MW- You’re a huge student of music obviously, what is something you found particularly interesting that you discovered during your research for The Birth Of Loud?
IP- One of the things that struck me was that we think of rock ‘n’ roll as this big bang, this thing that happened all at once. It was really interesting to me to go back and read and listen and learn that rock ‘n’ roll really built off what came immediately before it. A lot of what we know as rock ‘n’ roll was built off country and jazz and stuff like that. We called it rock ‘n’ roll and it seemed like there was this brand new thing that came out of nowhere but it really evolved over time.
MW- And as the music changes overtime Les Paul was actually a pioneer not just with the electric guitar but he was also one of the first to use the studio itself as an instrument. That style that is so popular today really began with Les Paul, can you discuss how he originated that movement?
IP- So since Les had his own studio in his garage he had the time to do things that professional studios couldn’t afford to do. One of those things was multi-tracking where you layer different instrumental sounds over one another to create a record. Instead of playing a whole song through with all of his bandmates there you play one layer then another layer then another and you create a recorded art out of all of that.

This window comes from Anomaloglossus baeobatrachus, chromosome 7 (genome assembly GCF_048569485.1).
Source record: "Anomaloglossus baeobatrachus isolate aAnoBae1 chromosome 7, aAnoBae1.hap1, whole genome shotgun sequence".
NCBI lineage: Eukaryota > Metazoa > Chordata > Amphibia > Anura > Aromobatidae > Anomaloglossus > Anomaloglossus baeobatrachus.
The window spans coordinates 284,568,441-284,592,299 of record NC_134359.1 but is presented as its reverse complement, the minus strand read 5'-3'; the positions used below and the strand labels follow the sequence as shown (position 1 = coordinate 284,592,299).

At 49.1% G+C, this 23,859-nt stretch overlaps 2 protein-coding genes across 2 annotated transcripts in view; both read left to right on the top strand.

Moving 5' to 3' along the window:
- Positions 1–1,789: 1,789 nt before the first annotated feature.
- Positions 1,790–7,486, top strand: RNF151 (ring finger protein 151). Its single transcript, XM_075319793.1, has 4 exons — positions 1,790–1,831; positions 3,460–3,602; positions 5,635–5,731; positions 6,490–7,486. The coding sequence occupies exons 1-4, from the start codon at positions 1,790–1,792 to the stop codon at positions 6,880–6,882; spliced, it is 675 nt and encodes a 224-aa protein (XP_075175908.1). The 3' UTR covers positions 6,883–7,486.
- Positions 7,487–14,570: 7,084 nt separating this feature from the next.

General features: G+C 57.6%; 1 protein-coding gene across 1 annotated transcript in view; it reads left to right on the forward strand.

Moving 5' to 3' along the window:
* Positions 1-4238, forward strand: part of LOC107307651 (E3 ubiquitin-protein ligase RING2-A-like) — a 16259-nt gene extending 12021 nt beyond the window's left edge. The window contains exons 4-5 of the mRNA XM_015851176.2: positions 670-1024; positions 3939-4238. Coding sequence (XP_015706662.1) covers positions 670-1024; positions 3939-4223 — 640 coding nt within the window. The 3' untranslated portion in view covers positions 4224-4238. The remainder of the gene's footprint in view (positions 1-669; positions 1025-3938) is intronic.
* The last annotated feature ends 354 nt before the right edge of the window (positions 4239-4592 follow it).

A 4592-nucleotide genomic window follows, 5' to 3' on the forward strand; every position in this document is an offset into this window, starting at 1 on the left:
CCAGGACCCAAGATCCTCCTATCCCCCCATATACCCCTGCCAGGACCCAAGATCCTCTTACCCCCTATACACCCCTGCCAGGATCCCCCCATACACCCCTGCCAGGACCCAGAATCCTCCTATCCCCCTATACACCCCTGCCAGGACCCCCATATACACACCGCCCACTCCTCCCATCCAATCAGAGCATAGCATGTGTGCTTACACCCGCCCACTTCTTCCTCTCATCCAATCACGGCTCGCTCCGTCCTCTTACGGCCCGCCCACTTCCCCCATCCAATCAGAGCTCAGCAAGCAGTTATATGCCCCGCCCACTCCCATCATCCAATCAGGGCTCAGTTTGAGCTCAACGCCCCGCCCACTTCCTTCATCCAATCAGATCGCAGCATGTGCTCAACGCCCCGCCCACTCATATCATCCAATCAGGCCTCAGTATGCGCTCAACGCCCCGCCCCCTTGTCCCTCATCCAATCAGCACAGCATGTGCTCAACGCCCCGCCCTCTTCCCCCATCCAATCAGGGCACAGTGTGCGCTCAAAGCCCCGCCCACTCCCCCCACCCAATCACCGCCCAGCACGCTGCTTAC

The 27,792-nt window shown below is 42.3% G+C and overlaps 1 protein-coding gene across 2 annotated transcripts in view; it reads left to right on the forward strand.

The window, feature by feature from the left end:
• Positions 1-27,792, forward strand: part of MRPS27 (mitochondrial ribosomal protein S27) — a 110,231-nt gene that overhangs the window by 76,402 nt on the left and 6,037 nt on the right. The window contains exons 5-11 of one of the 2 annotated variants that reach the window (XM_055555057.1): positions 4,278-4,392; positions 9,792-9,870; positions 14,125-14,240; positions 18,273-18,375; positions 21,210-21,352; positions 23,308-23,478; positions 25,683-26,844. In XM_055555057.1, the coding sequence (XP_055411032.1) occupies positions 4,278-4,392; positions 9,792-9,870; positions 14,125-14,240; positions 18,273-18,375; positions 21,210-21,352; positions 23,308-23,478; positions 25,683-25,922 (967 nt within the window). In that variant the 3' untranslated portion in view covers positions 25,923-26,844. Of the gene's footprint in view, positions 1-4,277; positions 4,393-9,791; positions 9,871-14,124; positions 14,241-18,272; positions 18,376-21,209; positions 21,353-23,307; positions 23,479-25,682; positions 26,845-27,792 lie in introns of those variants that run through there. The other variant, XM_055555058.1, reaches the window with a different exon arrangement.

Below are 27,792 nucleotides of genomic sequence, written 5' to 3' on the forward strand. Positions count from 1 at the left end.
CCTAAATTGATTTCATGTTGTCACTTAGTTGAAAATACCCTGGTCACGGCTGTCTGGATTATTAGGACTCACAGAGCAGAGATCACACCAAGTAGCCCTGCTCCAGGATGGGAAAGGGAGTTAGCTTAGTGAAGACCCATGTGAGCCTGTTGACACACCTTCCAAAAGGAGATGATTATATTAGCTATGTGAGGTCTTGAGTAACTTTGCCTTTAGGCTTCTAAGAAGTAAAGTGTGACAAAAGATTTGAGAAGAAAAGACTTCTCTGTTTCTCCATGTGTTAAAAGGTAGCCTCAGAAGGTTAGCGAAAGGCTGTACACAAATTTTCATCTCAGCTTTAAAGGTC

That’s how people make music today and Les Paul was the first to really do that and to realize how much creative potential you can get out of that. You can come up with all these sounds and there doesn’t have to be someone there to play them all at once in the studio. That’s just how people make music today. It’s hard to separate a song from its recording anymore.
MW- You don’t see as many bands anymore it’s more singular acts or the instrumentals are made in a studio on a computer. What do you see as the future of the electric guitar? Ten years ago with the explosion of pop-punk, you heard the electric guitar on the radio all the time and now it’s more studio producers. Where do you see the music industry going?
IP- I think reports of the electric guitar’s death have been greatly exaggerated. People look at pop and ask where the guitars have gone but people are using electric guitars in the studio. Electric guitars are still used in traditional ways if you look at country music and independent rock music. Even if you look at hip-hop and R&B there are still lots of artists who are adding electric guitars to their songs to get that flavor in there.
In a bigger sense, I think music is cyclical and things go away and come back and get rediscovered and re-purposed. As long as the electric guitar remains viable and useful to musicians, as I think it will, I think we’ll see it come back in some form or another. Whether that will look like Guns N’ Roses or Blink-182 I can’t say but this instrument isn’t going away. The electric guitar is too useful, it’s too cool, people still love it too much.
MW- I hope so I’d love to hear it on the radio more when I’m scrolling through stations. I have read The Birth Of Loud and it’s really interesting for anyone who enjoys music so I want to thank you for all your work and thanks for taking the time to speak with me today!
IP- Thank you, Matt, take care!